Hunt for woman who gouged out six-year-old’s eyes in China
Police offer £10,000 reward but deny motive for crime is linked to organ trafficking
A search has been launched in China for a woman who is believed to have lured a six-year-old boy into a field in rural Shanxi province before gouging out his eyeballs.
The boy, whose name was given as Guo Bin, or Xiao Binbin (Little Binbin), told his parents he was walking outside when he was attacked by a woman with a strange, possibly foreign, or at least not local, accent.
“He had blood all over his face. His eyelids were turned inside out. And inside, his eyeballs were gone,” his father told the local broadcaster, Shanxi Television.
He was drugged and lost consciousness before the assailant took out his eyes. The attacker told him not to cry. “If you stop crying I’ll stop gouging your eyes,” the person told him,” his father said.
Both of Guo Bin’s eyeballs were found at the scene.
Initially there had been speculation that his eyes had been removed to harvest them for their corneas to sell on the black market, but the police insisted that the corneas had not been removed.
Officers would not speculate on a motive, as the investigation was ongoing. “We are sparing no efforts trying to solve this case,” a police spokesman said. Local police have offered a reward of 100,000 yuan (£10,570) for information.
The case has sparked widespread anger in China. On the Chinese Twitter-style service Weibo, one commentator, Zhong wu huanhuan, wrote how losing eyesight later in life was cruel.
“That a kid like this had to experience this kind of cruelty will have a huge mental effect. I hope the parents can get some kind of compensation to help them cope with the effect of this attack.”
Joana Yang posted: “This is so cruel. This lunatic woman needs to be executed to calm public anger,” while Edward Luo wrote: “The kid’s eyes were taken out without putting him to sleep. How can such a brute do this?”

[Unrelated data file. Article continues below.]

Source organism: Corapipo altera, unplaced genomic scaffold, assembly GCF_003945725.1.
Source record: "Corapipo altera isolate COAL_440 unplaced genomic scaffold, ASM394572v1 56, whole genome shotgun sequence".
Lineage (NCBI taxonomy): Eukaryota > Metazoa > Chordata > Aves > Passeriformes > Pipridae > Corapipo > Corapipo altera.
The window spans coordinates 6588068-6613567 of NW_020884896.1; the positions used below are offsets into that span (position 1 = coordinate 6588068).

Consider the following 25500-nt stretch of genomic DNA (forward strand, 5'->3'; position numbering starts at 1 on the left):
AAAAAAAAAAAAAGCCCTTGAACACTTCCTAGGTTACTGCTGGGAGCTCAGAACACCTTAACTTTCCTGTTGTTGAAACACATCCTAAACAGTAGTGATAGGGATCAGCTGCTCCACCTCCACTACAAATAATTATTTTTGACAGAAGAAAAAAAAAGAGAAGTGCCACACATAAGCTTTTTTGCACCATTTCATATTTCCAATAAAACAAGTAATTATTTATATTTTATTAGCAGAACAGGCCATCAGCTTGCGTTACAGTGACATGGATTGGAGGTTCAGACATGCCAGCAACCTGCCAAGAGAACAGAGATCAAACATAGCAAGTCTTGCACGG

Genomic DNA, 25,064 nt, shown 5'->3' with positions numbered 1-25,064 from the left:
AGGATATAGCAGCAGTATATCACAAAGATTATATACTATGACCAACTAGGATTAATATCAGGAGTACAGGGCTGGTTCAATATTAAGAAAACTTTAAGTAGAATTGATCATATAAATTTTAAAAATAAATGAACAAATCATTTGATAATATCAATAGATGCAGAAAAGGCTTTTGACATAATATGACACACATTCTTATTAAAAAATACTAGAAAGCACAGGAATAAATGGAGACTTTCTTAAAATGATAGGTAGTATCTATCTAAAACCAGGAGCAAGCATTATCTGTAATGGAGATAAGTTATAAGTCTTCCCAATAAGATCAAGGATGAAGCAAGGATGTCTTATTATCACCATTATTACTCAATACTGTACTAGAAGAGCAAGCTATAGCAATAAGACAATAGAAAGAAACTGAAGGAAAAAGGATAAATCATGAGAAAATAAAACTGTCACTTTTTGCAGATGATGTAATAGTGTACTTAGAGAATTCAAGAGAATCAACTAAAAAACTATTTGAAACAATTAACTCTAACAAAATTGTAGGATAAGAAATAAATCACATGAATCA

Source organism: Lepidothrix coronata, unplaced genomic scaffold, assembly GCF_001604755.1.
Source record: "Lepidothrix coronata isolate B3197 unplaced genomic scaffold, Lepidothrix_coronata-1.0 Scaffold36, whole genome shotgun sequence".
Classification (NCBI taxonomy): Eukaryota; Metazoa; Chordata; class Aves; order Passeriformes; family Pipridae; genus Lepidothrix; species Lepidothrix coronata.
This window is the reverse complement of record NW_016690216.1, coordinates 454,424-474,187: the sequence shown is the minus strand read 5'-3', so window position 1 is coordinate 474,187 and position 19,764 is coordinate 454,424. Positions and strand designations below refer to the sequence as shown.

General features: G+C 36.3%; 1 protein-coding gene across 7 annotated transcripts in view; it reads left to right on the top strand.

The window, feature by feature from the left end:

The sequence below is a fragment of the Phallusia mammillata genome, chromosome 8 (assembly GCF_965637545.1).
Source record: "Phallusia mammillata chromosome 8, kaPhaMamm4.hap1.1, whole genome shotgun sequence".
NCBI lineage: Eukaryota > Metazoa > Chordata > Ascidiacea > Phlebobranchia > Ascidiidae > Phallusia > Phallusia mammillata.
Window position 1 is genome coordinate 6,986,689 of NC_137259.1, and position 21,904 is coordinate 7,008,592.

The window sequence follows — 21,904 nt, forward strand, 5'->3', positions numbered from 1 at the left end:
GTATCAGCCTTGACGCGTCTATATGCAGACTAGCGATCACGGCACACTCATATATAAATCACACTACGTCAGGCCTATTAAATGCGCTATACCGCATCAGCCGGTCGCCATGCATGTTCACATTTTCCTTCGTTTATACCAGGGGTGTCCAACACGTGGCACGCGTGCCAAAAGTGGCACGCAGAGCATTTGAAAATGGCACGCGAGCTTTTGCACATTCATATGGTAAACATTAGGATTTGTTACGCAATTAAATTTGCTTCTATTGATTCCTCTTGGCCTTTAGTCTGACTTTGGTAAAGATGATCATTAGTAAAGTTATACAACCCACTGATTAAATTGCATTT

The incident happened in Fenxi County, which is near Linfen city in Shanxi, on Saturday evening.
Guo Bin’s parents, who are farmers, became anxious when the youngster didn’t come home for dinner from playing outside at his usual time.
The boy was discovered, twitching and groggy, covered in blood, during the night, by a man who was out catching scorpions in the valley.
State media ran photographs of Guo Bin lying in a hospital bed with his eyes bandaged.
“He asks why the sky is always dark... and why the dawn still hasn’t come,” the Beijing Youth Daily newspaper quoted an uncle of the boy as saying.
His mother said: “Who could do such a thing? We had no disputes with anybody. We are just a normal family.”
Doctors at Shanxi Eye Hospital, where the boy is being treated, said that the boy was out of danger.
“We could only tell him that his eyes had some injury and have to be bandaged. It is such a difficult question to explain to him. It is the most heartbreaking thing,” medical staff said.
There is a significant market in organ harvesting in China because of a shortage of donors. China usually harvests organs from executed prisoners as there is strong cultural resistance to organ donation.
In 2007, China introduced regulations that banned organ trafficking, and cracked down on “transplant tourism” by non-Chinese nationals.
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